However, the current administration clearly decided that some changes couldn’t wait. In the last few months, a number of important employment law amendments have been passed while other Bills have been put before Parliament. This article summarises the recent changes and outlines what the main parties have in store if they are able to lead the next government.
The Government recently passed the Employment Relations (Breaks and Infant Feeding) Amendment Act. Somewhat remarkably, an Amendment, which in its original drafting dealt exclusively with breastfeeding and rest breaks, was altered at the 11th hour to also amend the KiwiSaver Act.
Under the KiwiSaver Act, employers are required to make compulsory contributions to employees’ KiwiSaver schemes, increasing from 1% of total salary up to 4% of total salary in 2011. Many employers sought to address the resulting increase in costs by introducing a “total remuneration package” (TRP) approach to remuneration. Under a TRP scheme, employees are given a number representing the total cost of their package and are allowed to select various components within that package.
In terms of KiwiSaver, the TRP approach allowed an employer to give staff the choice of joining the scheme and having the cost of the employer contribution deducted from the total package, or taking the cash equivalent as salary. TRP also gave an employer certainty in terms of remuneration costs.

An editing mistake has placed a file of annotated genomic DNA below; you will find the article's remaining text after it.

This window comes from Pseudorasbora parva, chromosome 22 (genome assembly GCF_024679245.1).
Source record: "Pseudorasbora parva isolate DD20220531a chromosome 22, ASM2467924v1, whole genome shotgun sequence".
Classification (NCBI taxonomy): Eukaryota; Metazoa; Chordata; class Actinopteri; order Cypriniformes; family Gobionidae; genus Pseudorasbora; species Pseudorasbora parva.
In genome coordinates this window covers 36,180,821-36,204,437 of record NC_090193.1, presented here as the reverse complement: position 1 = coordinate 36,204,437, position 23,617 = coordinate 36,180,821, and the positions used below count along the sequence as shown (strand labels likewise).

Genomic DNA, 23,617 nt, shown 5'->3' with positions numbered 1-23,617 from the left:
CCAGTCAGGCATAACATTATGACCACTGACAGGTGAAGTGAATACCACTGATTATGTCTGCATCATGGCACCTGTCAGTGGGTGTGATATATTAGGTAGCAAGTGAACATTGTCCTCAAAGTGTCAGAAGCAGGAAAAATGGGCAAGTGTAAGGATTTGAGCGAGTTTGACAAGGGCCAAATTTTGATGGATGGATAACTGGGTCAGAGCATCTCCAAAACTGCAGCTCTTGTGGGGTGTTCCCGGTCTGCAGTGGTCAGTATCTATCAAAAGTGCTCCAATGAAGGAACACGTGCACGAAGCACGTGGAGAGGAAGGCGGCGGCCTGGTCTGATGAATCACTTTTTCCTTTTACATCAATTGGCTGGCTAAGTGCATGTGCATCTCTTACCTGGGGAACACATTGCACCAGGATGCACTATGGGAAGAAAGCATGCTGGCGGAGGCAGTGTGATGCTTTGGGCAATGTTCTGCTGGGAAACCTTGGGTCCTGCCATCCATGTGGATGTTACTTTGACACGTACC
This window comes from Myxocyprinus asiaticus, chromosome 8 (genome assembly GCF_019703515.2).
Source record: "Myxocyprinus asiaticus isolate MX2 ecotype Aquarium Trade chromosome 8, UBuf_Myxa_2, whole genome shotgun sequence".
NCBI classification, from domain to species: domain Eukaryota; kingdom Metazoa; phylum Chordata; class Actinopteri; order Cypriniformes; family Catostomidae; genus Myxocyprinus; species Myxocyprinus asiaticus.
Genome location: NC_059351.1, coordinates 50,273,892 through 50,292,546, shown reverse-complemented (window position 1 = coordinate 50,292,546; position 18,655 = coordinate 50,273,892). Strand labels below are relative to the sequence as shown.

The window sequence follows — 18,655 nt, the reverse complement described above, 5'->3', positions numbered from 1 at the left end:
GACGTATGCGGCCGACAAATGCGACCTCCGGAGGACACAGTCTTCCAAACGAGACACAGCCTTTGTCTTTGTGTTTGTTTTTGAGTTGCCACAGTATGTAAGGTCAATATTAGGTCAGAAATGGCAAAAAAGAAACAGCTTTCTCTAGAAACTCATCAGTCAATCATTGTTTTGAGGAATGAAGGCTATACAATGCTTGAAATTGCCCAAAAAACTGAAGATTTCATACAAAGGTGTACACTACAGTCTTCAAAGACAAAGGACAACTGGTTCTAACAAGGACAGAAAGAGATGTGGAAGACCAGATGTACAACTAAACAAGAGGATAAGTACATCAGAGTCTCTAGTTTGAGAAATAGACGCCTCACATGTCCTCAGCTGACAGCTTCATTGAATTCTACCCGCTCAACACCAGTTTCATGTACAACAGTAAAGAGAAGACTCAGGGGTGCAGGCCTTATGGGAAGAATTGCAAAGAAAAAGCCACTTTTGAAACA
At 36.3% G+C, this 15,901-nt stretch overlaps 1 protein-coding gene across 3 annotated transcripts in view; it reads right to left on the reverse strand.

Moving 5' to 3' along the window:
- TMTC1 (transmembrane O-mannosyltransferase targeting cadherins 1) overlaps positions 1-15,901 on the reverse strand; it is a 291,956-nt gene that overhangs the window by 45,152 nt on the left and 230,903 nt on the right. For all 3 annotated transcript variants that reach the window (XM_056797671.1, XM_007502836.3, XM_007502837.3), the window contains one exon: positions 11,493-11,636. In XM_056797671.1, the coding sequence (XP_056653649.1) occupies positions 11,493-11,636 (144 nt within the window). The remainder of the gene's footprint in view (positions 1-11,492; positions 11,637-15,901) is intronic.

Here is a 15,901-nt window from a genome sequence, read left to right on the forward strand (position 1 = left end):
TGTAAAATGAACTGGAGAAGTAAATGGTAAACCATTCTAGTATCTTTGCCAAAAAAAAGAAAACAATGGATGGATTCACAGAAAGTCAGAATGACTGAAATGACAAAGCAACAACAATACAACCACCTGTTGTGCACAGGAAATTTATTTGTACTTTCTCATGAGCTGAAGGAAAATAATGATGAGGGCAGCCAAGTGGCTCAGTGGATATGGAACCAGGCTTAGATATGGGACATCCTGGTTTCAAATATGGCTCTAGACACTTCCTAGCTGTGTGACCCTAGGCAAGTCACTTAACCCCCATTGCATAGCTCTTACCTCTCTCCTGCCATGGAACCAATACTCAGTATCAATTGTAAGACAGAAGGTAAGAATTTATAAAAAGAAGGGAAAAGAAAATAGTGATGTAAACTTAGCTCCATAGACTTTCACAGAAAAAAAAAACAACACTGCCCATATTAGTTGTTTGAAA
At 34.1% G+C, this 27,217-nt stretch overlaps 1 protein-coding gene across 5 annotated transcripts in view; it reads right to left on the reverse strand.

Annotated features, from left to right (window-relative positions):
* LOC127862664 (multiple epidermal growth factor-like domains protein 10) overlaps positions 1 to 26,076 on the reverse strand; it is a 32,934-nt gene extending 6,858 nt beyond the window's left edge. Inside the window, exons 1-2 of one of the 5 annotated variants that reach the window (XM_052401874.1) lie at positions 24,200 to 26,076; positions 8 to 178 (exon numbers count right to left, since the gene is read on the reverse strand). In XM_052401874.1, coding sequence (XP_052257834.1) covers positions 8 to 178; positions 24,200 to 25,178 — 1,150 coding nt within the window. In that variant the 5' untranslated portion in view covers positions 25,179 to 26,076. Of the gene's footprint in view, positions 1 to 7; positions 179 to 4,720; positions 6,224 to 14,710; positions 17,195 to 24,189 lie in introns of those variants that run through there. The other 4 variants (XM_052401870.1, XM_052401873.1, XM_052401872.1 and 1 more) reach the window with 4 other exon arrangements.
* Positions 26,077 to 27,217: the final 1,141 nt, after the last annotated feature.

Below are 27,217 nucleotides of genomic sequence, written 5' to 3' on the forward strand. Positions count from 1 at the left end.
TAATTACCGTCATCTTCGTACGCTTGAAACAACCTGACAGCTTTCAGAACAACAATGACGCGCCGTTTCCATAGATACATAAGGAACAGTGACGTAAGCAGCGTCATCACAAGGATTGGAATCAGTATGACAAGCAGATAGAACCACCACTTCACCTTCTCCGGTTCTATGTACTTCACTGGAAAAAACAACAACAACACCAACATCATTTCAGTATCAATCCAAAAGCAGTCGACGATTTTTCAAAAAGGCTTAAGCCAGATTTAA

However, the Government has now effectively made a TRP approach to Kiwisaver unlawful. Employers must now ensure that any employee in KiwiSaver does not receive less salary or wages than someone in a comparable role who is not in the scheme, if the reason for the difference is in any way based on the cost of the employer’s contribution.
One obvious consequence of this change is that employees now have an added incentive to join the scheme. If two employees do the same job for the same pay, the one who joins KiwiSaver will effectively be receiving additional compensation from the employer, in a manner that should not impact at all on what he/she receives in terms of take home pay.
For those employers already using a TRP approach, the good news is that the law change doesn’t apply to agreements entered into before 2 September 2008. However, some caution is needed because for any variation to an employment agreement after that date the new law applies and the TRP approach is unlawful. Employment agreements are often varied (arguably, even an annual change in salary constitutes a variation). Accordingly, over time, even existing TRP schemes are likely to become unlawful.
Although employees have always had a legal right to a safe and healthy working environment, New Zealanders have never had a statutory right to specific breaks from work. However, from 1 April 2009, employees working a ‘normal’ eight hour day will have a statutory right to receive two paid 10 minute breaks, together with a 30 minute unpaid meal break.
For those working shorter shifts, the number of breaks they are entitled to, depends upon the hours worked. For those on longer shifts, the pattern of entitlements begins again after 8 hours.
The Act specifies when these breaks are to occur “so far as is reasonably practicable.” Employers can also provide enhanced entitlements.
Employees who are breastfeeding must be provided with breaks and, “where reasonable and practicable” the facilities to do so. The breaks will be in addition to those mentioned above.
The extent of those facilities depend upon what is “reasonable and practicable” to that particular workplace. Considerations are likely to include the operational environment, the employer’s resources and the number of staff in the workplace. The extent of employer’s obligations for breastfeeding will be clarified further through a Code of Practice that the Department of Labour is developing.